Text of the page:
Washington Insider- Wednesday

More About Trade Prospects

Here’s a quick monitor of Washington farm and trade policy issues from DTN’s well-placed observer.

Trade Reforms Could Significantly Boost US-China Agricultural Trade: Report

U.S. farm exports to China totaled $20.4 billion in 2015 and are projected to rise to $26 billion by 2025. However, exports could reach $28.3 billion by 2025 if China removes several trade barriers, including its burdensome process for approving new biotechnology products, according to a report from the U.S. Chamber of Commerce in partnership with Informa Economics IEG.

Beyond biotechnology approvals, other barriers seen include China's tariff-rate quotas (TRQs) for corn, rice, wheat and sugar, along with high tariffs for other products; Chinese subsidies to domestic machinery makers; and anti-dumping and countervailing duties imposed by both the U.S. and China on one another.

The report analyzed the impact of trade reforms on key U.S. agricultural exports. Soybeans are the biggest U.S. agricultural export to China, accounting for over half of all such exports to the nation. With a reduction in trade barriers, soybean exports to China could reach $19.3 billion by 2025, compared with $18.4 billion without reforms.

Corn exports also stand to benefit, and could surge to $1.3 billion by 2025 with reforms compared to the current projection of $821 million under the status quo. Meanwhile U.S. exports of consumer-oriented food products such as dairy, pork and poultry could reach $3.2 billion by 2025 with trade reforms, compared to $2.4 billion without them, the report found.

China also stands to benefit from reductions in trade barriers by the U.S. China's exports of agricultural products to the United States could reach $5.8 billion in 2025 if the U.S. removes certain barriers, compared to $5.1 billion without any changes. Over half of the additional exports – around $360 million – would be processed fruits and vegetables.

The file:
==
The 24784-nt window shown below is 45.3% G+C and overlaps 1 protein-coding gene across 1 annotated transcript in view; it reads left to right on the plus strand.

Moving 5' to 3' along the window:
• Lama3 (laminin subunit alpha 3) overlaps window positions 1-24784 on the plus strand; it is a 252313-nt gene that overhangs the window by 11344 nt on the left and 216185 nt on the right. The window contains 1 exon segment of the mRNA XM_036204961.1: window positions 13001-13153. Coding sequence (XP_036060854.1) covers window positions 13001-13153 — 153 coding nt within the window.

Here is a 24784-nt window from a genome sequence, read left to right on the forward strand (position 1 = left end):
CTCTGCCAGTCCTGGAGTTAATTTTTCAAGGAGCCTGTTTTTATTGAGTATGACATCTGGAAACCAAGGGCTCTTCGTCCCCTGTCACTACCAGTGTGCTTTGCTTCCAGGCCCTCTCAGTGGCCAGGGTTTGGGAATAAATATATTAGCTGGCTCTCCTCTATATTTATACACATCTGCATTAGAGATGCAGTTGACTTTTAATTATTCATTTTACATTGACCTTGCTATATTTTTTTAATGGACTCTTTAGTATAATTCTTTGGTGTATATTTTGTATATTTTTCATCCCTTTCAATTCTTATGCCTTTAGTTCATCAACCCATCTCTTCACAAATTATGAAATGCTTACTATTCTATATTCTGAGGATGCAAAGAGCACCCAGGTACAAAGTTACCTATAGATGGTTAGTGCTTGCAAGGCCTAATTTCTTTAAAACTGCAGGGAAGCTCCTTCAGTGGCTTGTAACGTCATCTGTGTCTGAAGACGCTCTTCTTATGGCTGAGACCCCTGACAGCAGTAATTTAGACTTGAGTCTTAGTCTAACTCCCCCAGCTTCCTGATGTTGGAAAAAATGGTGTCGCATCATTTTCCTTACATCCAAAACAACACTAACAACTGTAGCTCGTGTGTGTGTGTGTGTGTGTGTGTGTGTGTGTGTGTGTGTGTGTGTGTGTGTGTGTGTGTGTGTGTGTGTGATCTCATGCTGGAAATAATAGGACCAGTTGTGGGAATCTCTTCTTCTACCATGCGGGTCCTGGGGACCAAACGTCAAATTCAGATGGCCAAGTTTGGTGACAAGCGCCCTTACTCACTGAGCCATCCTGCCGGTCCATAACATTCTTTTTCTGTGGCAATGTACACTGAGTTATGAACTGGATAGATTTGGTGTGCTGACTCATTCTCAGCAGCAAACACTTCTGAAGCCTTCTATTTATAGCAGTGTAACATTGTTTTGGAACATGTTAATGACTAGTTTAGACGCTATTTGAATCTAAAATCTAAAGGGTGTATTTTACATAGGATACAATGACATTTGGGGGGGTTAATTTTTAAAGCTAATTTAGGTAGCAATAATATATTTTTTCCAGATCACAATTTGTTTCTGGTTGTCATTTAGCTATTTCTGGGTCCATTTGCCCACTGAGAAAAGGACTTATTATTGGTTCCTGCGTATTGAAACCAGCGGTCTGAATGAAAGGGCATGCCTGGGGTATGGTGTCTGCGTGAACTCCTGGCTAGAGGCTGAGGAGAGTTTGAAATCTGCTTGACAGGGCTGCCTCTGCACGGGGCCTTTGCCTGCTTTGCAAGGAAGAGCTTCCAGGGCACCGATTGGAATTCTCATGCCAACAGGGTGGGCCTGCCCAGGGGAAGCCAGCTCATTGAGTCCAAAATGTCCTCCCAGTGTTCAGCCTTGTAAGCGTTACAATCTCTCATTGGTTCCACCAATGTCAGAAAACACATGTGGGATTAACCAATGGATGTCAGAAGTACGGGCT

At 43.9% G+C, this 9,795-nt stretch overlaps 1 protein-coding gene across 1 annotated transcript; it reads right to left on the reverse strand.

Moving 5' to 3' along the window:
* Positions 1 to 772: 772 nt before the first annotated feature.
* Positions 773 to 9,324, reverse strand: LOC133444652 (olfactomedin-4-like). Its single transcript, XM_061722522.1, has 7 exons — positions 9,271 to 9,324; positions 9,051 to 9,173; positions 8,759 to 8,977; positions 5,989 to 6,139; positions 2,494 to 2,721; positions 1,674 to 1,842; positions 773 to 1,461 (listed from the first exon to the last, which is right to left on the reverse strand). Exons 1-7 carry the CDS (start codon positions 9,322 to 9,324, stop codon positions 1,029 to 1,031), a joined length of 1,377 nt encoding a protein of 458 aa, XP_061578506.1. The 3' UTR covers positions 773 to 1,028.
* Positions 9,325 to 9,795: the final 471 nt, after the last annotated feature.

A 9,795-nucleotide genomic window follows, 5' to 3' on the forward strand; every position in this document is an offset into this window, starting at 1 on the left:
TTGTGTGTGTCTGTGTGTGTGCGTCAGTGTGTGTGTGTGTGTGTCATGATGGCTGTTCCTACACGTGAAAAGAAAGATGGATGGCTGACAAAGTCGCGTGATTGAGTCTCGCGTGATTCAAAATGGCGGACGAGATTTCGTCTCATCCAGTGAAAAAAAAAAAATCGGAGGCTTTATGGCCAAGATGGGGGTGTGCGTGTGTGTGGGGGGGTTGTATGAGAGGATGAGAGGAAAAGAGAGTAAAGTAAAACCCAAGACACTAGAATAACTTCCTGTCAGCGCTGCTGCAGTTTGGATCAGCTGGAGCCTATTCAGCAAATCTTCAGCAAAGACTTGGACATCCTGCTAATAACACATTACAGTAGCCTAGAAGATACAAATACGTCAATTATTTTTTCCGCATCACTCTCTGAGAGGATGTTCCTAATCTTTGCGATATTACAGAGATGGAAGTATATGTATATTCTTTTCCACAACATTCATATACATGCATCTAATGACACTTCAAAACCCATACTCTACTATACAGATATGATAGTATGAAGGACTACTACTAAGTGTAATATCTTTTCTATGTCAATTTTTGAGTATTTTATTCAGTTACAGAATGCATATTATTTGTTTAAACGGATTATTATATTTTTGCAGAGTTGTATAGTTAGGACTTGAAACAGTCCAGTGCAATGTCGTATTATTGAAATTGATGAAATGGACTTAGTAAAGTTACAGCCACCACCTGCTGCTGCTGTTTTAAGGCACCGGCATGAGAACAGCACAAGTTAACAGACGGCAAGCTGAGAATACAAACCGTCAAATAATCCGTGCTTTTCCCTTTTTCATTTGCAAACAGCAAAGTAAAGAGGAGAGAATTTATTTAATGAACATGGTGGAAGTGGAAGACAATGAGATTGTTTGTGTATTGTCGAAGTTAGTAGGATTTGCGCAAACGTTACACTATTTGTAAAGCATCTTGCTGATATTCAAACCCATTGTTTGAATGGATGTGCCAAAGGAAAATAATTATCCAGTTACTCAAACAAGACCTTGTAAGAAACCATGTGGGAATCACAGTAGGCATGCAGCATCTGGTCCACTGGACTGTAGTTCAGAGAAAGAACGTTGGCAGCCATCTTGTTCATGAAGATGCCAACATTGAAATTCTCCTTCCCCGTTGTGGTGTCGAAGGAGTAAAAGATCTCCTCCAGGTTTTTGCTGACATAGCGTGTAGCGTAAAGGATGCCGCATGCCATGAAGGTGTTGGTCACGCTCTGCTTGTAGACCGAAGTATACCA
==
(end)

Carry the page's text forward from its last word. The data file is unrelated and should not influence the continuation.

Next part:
However, if President-elect Donald Trump were to instigate a trade war with China, US agricultural producers stand to lose a great deal – particularly U.S. soybean exporters, Joseph Glauber, senior research fellow at the Washington, DC-based International Food Policy Research Institute (FPRI) said November 21 at a Chamber of Commerce event unveiling the new report.

"It would certainly cause a world of hurt if they were to close off the US, which is obviously supplying a lot of soybeans to China," Glauber noted.

Though the U.S. runs an overall trade deficit with China, agricultural exports are one of the few categories in which the U.S. runs a trade surplus with the nation.


Poultry Processors Face New Rules for Chicken Pricing Index

U.S. major poultry processors, beginning November 28, will be required to submit documents verifying the accuracy of information they want included in a key industry benchmark used to set chicken prices at U.S. supermarkets.

The first major change to the Georgia Dock index’s formulation in more than 40 years follows questions about the index’s accuracy. The benchmark, provided by the Georgia Department of Agriculture, has drawn scrutiny after a Wall Street Journal article earlier this year raised questions about how it was calculated. Prices have at times this year been 30% to 60% higher than comparable price quotes from other major indexes published by USDA.

The Georgia Dock index includes prices for chicken parts provided by representatives at nine different poultry producers with processing plants in the state. Pilgrim’s Pride and Tyson control about half of the 18 contributing plants to the benchmark, which excludes outlier prices that are more than one cent above or below the average.

There is no independent verification. Previously, each company representative told the state agency how many pounds its plants sold of certain chicken parts, and at what price, based on an honor system in place since 1973. Because poultry companies are not legally mandated to report the terms of their business agreements with retail, it is unclear how many contracts use the Georgia Dock index, as opposed to other indexes.

Tyson’s incoming chief executive, Tom Hayes, on a Monday conference call with company analysts played down the significance of the Georgia Dock index, which he said is a factor used to price 3.5% to 4% of its chicken volume. “It will have no impact, if the Georgia Dock went away,” said Dennis Leatherby, Tyson’s chief financial officer. Pilgrim’s, the second-largest US chicken processor, prices less than 5% of its current sales off the index, according to a spokesman.


Washington Insider: More About Trade Prospects

Well, if any one tells you they know what future U.S. trade policies will be, take a second look. In spite of the views of some well-placed observers, the Washington Post this week painted a picture of how really murky the outlook has become.